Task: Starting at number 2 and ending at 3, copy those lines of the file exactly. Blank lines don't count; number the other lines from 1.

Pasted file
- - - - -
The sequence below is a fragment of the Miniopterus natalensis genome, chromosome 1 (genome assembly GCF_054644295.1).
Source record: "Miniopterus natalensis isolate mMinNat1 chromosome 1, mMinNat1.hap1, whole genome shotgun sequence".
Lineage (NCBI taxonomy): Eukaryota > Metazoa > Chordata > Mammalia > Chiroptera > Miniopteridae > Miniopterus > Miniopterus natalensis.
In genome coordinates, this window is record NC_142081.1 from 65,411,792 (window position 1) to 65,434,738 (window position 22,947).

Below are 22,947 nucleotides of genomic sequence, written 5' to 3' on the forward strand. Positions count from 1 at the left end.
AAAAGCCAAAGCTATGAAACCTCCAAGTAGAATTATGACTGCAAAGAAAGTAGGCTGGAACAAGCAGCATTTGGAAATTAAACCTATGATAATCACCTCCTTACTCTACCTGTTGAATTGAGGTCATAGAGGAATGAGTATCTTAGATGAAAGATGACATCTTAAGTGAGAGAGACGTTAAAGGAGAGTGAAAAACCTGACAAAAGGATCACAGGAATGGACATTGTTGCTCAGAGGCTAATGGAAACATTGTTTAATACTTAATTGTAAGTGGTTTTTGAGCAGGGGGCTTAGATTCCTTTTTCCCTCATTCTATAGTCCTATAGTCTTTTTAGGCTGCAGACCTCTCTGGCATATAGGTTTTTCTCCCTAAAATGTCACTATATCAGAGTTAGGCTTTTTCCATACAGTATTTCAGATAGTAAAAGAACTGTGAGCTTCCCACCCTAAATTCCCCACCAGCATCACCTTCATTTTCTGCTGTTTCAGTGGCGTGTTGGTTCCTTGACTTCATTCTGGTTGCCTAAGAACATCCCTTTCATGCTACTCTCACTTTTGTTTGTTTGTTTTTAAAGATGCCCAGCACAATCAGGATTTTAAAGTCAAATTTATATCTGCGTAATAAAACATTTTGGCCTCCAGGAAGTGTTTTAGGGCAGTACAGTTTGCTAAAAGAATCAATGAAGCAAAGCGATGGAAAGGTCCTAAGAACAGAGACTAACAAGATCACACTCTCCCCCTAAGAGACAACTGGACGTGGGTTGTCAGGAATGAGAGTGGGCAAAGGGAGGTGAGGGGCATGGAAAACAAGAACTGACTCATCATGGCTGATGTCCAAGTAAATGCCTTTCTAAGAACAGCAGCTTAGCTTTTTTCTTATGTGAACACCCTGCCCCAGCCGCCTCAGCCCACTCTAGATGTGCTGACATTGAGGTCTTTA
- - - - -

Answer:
Source record: "Miniopterus natalensis isolate mMinNat1 chromosome 1, mMinNat1.hap1, whole genome shotgun sequence".
Lineage (NCBI taxonomy): Eukaryota > Metazoa > Chordata > Mammalia > Chiroptera > Miniopteridae > Miniopterus > Miniopterus natalensis.